“The proposition that all natural phenomena can ultimately be reduced to mechanical ones cannot even be taken as a useful working hypothesis: it is simply a mistake.”

The fact that the mechanical laws work equally well forward or backward in time, meant to Ostwald that:

“In a purely mechanical world there could be a before and after as we have in our world: the tree could become a shoot and seed again, the butterfly turn back into a caterpillar, the old man into a child. No explanation is given because of the fundamental property of the mechanical equations. The actual irreversibility of natural phenomena thus proves the existence of processes that cannot be described by mechanical equations and with this the verdict on scientific materialism is settled.”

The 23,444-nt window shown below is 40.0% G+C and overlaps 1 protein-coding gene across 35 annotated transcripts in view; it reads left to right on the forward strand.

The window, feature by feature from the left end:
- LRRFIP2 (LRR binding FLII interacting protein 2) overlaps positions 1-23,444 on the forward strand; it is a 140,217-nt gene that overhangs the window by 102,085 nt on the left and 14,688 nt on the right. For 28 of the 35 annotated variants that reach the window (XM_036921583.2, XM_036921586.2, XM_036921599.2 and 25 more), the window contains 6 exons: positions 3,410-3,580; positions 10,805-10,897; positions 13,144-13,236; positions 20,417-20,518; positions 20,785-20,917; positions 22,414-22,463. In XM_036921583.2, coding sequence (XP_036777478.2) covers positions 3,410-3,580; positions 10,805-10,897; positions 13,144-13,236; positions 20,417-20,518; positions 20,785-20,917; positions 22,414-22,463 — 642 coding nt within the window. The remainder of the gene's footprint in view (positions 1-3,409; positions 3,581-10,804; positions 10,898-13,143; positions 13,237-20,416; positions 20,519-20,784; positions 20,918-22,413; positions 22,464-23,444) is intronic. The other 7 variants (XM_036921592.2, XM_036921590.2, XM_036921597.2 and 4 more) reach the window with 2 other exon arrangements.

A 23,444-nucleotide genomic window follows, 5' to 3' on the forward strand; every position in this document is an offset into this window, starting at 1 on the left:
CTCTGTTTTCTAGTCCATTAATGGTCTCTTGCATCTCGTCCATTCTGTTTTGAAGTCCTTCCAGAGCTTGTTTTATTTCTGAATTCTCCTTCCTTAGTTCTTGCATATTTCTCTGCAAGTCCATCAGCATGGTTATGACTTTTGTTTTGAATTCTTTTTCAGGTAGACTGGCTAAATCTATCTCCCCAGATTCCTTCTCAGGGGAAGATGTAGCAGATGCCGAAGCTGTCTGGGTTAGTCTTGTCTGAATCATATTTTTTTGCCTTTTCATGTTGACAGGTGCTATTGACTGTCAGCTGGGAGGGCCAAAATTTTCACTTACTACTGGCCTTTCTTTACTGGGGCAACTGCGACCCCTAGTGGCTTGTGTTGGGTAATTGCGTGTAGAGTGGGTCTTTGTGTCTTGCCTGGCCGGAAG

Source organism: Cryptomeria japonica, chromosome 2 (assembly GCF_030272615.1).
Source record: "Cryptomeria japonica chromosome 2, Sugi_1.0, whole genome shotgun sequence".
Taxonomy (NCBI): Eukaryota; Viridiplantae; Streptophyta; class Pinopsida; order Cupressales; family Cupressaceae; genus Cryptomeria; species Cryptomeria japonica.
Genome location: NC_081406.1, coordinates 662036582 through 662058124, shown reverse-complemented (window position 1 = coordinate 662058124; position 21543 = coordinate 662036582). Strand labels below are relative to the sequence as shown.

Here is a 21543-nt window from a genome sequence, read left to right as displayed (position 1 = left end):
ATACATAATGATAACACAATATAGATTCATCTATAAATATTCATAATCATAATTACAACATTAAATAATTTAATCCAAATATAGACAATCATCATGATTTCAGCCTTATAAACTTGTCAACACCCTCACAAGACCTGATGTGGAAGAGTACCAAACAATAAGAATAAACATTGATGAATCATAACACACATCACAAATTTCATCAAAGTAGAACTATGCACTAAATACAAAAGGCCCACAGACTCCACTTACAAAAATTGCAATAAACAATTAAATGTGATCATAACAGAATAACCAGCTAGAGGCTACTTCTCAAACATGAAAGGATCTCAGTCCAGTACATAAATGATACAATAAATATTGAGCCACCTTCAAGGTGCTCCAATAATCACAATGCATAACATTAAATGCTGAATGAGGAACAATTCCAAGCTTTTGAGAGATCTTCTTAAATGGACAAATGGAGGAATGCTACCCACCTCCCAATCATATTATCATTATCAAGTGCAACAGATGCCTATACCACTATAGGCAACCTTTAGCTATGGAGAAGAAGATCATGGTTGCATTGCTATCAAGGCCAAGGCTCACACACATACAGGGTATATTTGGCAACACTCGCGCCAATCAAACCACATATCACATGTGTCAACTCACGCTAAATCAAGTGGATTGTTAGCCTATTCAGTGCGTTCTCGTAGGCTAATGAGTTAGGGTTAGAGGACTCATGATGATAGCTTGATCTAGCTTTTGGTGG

In other words, Ostwald objected, among other things, to the effect that the mechanical laws are reversible whereas the thermo-mechanical laws are irreversible and argued that if the mechanical laws held in a purely mechanical world one, there could not be a before and after. [12]

Reaction end

See main:Boltzmann, who during hisFounders of thermodynamics and suicide

Tributes | Praise

The following are noted statements of praise and or tribute: